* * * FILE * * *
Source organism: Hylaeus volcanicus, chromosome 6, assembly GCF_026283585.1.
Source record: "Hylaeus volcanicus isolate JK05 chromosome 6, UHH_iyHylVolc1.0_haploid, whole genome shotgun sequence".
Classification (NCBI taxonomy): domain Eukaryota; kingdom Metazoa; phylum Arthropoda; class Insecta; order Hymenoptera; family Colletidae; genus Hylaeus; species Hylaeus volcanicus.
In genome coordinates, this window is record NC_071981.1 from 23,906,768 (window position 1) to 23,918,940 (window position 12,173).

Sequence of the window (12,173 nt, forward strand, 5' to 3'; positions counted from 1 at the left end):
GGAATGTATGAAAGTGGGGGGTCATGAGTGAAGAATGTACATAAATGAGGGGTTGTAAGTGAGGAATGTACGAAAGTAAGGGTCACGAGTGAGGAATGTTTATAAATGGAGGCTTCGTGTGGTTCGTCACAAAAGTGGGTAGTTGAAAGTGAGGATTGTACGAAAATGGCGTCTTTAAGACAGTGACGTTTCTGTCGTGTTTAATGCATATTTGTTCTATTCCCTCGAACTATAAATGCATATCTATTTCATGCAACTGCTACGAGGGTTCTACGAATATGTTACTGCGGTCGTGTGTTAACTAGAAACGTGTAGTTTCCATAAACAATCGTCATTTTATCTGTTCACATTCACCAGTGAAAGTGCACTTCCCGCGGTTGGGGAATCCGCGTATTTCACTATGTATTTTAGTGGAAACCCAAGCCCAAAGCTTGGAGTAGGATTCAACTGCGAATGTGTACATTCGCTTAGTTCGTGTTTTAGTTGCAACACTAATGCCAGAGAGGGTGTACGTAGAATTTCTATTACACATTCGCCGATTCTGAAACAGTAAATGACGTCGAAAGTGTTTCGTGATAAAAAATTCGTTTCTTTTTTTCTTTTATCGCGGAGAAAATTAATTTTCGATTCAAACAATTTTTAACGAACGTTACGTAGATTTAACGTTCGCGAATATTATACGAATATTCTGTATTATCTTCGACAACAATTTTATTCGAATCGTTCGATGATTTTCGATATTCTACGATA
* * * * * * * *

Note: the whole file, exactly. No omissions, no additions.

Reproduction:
Source organism: Hylaeus volcanicus, chromosome 6, assembly GCF_026283585.1.
Source record: "Hylaeus volcanicus isolate JK05 chromosome 6, UHH_iyHylVolc1.0_haploid, whole genome shotgun sequence".
Classification (NCBI taxonomy): domain Eukaryota; kingdom Metazoa; phylum Arthropoda; class Insecta; order Hymenoptera; family Colletidae; genus Hylaeus; species Hylaeus volcanicus.
In genome coordinates, this window is record NC_071981.1 from 23,906,768 (window position 1) to 23,918,940 (window position 12,173).

Sequence of the window (12,173 nt, forward strand, 5' to 3'; positions counted from 1 at the left end):
GGAATGTATGAAAGTGGGGGGTCATGAGTGAAGAATGTACATAAATGAGGGGTTGTAAGTGAGGAATGTACGAAAGTAAGGGTCACGAGTGAGGAATGTTTATAAATGGAGGCTTCGTGTGGTTCGTCACAAAAGTGGGTAGTTGAAAGTGAGGATTGTACGAAAATGGCGTCTTTAAGACAGTGACGTTTCTGTCGTGTTTAATGCATATTTGTTCTATTCCCTCGAACTATAAATGCATATCTATTTCATGCAACTGCTACGAGGGTTCTACGAATATGTTACTGCGGTCGTGTGTTAACTAGAAACGTGTAGTTTCCATAAACAATCGTCATTTTATCTGTTCACATTCACCAGTGAAAGTGCACTTCCCGCGGTTGGGGAATCCGCGTATTTCACTATGTATTTTAGTGGAAACCCAAGCCCAAAGCTTGGAGTAGGATTCAACTGCGAATGTGTACATTCGCTTAGTTCGTGTTTTAGTTGCAACACTAATGCCAGAGAGGGTGTACGTAGAATTTCTATTACACATTCGCCGATTCTGAAACAGTAAATGACGTCGAAAGTGTTTCGTGATAAAAAATTCGTTTCTTTTTTTCTTTTATCGCGGAGAAAATTAATTTTCGATTCAAACAATTTTTAACGAACGTTACGTAGATTTAACGTTCGCGAATATTATACGAATATTCTGTATTATCTTCGACAACAATTTTATTCGAATCGTTCGATGATTTTCGATATTCTACGATA